With Another Deal Stuck, Ageing Weapons Can Cost Us Dear in a War
Even as tensions on the Line of Control (LoC) continue to rise, the letter of offer and acceptance (LoA) received by the Ministry of Defence (MoD) from the Pentagon for the sale of 145 M777 howitzers to India expired on 5 November 2016.
The howitzer has a range of 24 km and weighs 4,000 kg. Its acquisition would have been the first addition to the artillery’s arsenal since 400 units of the Bofors FH-77B 155 mm/39-calibre howitzer were acquired in the mid-1980s.
M777 Howitzer Deal
The Defence Acquisition Council (DAC) has accorded approval to the acquisition of 145 units of 155 mm/39-calibre M777 howitzers for equipping seven medium regiments in the mountains. However, the negotiations with the US Department of Defence have not yet succeeded. The acquisition of the M777 weapon system, manufactured by US-based BAE Systems, will be through the Foreign Military Sales (FMS) route in a government-to-government deal.
In keeping with the government’s efforts to boost the ‘Make in India’ initiative, 120 units out of 145 are to be assembled in India. The deal has been reportedly stuck for lack of agreement on the offsets obligations and hike in the price intimated by the US government to Congress from $647 million to $737 million.
Also, as India was taking too long to decide, some of the factories involved in the manufacture of the M777 had begun to close down. Hence, if the letter of offer and acceptance is extended, it will take a few years before all the guns are delivered. This gun will be able to move between sectors when the C-47 Chinook medium-lift helicopter is also acquired. Acquisition of the Chinook helicopters is at an advanced stage of negotiation.
NDA Fares Better Than UPA
After a decade of neglect under the two UPA regimes, military modernisation is gradually picking up pace under the NDA government.
The Defence Acquisition Council has accorded acceptance of necessity (AoN) approval to modernisation projects worth over Rs 1,50,000 crore. Most of the newly approved weapons systems will be procured with transfer of technology (ToT) and manufactured in India. Or, where feasible, the weapon systems will be completely indigenously designed, developed and manufactured.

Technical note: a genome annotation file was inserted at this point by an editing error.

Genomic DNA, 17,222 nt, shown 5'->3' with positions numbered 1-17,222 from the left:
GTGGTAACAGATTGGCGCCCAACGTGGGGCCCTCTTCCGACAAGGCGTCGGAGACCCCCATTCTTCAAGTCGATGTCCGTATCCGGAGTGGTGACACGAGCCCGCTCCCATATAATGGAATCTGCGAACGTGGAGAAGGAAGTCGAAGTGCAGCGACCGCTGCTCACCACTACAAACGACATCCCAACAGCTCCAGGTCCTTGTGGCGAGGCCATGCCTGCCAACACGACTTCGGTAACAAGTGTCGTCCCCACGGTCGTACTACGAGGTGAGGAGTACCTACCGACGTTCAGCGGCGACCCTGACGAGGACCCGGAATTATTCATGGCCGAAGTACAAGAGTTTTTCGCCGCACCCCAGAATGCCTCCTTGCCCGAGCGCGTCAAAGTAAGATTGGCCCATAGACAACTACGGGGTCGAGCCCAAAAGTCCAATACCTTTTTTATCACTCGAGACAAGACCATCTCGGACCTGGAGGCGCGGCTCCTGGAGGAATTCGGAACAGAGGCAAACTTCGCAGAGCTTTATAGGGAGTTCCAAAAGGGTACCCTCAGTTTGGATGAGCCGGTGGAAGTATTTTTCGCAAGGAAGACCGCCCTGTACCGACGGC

Modernisation of the artillery has been neglected for over two decades. This, despite the lessons learnt during the Kargil conflict of 1999, in which sustained artillery firepower had undeniably paved the way to victory. Firepower and manoeuvre are generally considered the two complementary sides of the coin that represent basic battlefield tactics. If the military aim is to be achieved in a future conflict, India’s firepower capabilities must be enhanced by an order of magnitude as only limited manoeuvre will be possible.
The artillery is now equipped with weapons and equipment that are becoming obsolete, like the 105 mm Indian Field Gun (IFG) and the 122 mm howitzer. Both of these need immediate replacement. The 130 mm Catapult self-propelled (SP) gun is too old to keep pace with modern armour. The 120 mm mortars have also reached obsolescence.
The artillery also requires large quantities of precision-guided munitions (PGMs) for the destruction of hard targets such as tanks and bunkers. A potent real-time reconnaissance, surveillance and target acquisition (RSTA) capability is also required.
And, in view of their performance in Afghanistan and Iraq, the time has come to add unmanned combat aerial vehicles (UCAVs) armed with precision-guided munitions to the artillery’s arsenal. Only then will it be possible to achieve future military aims and objectives. These include the large-scale destruction of the adversary’s war machinery.
Under the army's Field Artillery Rationalisation Plan (FARP) formulated in 1999, the Regiment of Artillery had decided to standardise the calibre of its guns at 155 mm. This was done to enable the army to engage targets deep inside enemy lines and to reduce the logistics trail through the standardisation of ammunition. The artillery plans to acquire 2,820 guns of all types to replace obsolescent guns and to equip the new regiments that will form part of 17 Corps, the Mountain Strike Corps now under-raising.
Hurdles in Acquisition
The modernisation plan has been hit by the blacklisting of some firms in the fray. One example is that of the project for the acquisition of 180 units of 155 mm/52-calibre wheeled self-propelled (SP) guns. The tender was cancelled after the trials had already been completed. The contenders included Rheinmetal Defence of Germany and Konstrukta of the Slovak Republic. Fresh tenders were then issued. The primary contenders were the Teckwin ‘K-9 Thunder’ of Samsung, South Korea, that has now formed a joint venture (JV) with Larsen and Toubro (L&T), and the Russian Rosoboronexport’s tracked gun, which is an upgraded 155 mm version of the 152 mm MSTA-S SP gun.
(This is first part of a two-article series on the shortages of arms and ammunition facing the Indian Army)
(The writer is Distinguished Fellow, Institute for Defence Studies and Analyses (IDSA), and former Director, Centre for Land Warfare Studies (CLAWS), New Delhi. He can be reached at @gurmeetkanwal. This is an opinion piece and the views expressed above are the author’s own. The Quint neither endorses nor is responsible for the same.)
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